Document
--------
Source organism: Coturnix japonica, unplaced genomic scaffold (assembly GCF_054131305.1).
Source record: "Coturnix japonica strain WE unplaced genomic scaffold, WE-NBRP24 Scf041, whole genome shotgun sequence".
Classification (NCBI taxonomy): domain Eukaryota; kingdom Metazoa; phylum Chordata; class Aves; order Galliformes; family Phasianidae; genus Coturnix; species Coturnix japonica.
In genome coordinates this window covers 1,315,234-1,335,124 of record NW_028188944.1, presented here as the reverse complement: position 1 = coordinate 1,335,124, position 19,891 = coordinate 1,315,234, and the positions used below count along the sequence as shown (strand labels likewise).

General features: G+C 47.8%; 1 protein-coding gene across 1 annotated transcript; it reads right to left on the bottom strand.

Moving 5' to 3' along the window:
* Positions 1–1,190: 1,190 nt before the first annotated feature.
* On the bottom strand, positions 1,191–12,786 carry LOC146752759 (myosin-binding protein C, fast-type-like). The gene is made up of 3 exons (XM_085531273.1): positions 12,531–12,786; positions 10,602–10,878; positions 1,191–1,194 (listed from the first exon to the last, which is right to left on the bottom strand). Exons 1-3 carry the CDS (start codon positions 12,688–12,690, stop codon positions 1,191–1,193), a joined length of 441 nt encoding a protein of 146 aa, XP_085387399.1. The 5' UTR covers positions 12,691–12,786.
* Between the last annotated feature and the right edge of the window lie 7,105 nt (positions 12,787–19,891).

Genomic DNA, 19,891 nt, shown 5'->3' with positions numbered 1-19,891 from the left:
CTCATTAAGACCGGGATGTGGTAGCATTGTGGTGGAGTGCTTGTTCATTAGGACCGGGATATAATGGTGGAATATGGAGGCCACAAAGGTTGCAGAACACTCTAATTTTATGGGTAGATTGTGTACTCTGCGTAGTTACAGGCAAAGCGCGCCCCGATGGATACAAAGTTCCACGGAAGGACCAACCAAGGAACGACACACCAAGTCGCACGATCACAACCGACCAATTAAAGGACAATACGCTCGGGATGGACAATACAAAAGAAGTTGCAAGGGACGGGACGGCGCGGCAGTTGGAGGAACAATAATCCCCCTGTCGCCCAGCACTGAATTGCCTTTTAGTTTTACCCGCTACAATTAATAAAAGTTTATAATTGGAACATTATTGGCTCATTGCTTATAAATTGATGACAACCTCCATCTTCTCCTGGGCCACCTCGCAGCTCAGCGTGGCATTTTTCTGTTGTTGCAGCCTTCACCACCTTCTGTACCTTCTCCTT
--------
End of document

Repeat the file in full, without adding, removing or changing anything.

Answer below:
Source organism: Coturnix japonica, unplaced genomic scaffold (assembly GCF_054131305.1).
Source record: "Coturnix japonica strain WE unplaced genomic scaffold, WE-NBRP24 Scf041, whole genome shotgun sequence".
Classification (NCBI taxonomy): domain Eukaryota; kingdom Metazoa; phylum Chordata; class Aves; order Galliformes; family Phasianidae; genus Coturnix; species Coturnix japonica.
In genome coordinates this window covers 1,315,234-1,335,124 of record NW_028188944.1, presented here as the reverse complement: position 1 = coordinate 1,335,124, position 19,891 = coordinate 1,315,234, and the positions used below count along the sequence as shown (strand labels likewise).

General features: G+C 47.8%; 1 protein-coding gene across 1 annotated transcript; it reads right to left on the bottom strand.

Moving 5' to 3' along the window:
* Positions 1–1,190: 1,190 nt before the first annotated feature.
* On the bottom strand, positions 1,191–12,786 carry LOC146752759 (myosin-binding protein C, fast-type-like). The gene is made up of 3 exons (XM_085531273.1): positions 12,531–12,786; positions 10,602–10,878; positions 1,191–1,194 (listed from the first exon to the last, which is right to left on the bottom strand). Exons 1-3 carry the CDS (start codon positions 12,688–12,690, stop codon positions 1,191–1,193), a joined length of 441 nt encoding a protein of 146 aa, XP_085387399.1. The 5' UTR covers positions 12,691–12,786.
* Between the last annotated feature and the right edge of the window lie 7,105 nt (positions 12,787–19,891).

Genomic DNA, 19,891 nt, shown 5'->3' with positions numbered 1-19,891 from the left:
CTCATTAAGACCGGGATGTGGTAGCATTGTGGTGGAGTGCTTGTTCATTAGGACCGGGATATAATGGTGGAATATGGAGGCCACAAAGGTTGCAGAACACTCTAATTTTATGGGTAGATTGTGTACTCTGCGTAGTTACAGGCAAAGCGCGCCCCGATGGATACAAAGTTCCACGGAAGGACCAACCAAGGAACGACACACCAAGTCGCACGATCACAACCGACCAATTAAAGGACAATACGCTCGGGATGGACAATACAAAAGAAGTTGCAAGGGACGGGACGGCGCGGCAGTTGGAGGAACAATAATCCCCCTGTCGCCCAGCACTGAATTGCCTTTTAGTTTTACCCGCTACAATTAATAAAAGTTTATAATTGGAACATTATTGGCTCATTGCTTATAAATTGATGACAACCTCCATCTTCTCCTGGGCCACCTCGCAGCTCAGCGTGGCATTTTTCTGTTGTTGCAGCCTTCACCACCTTCTGTACCTTCTCCTT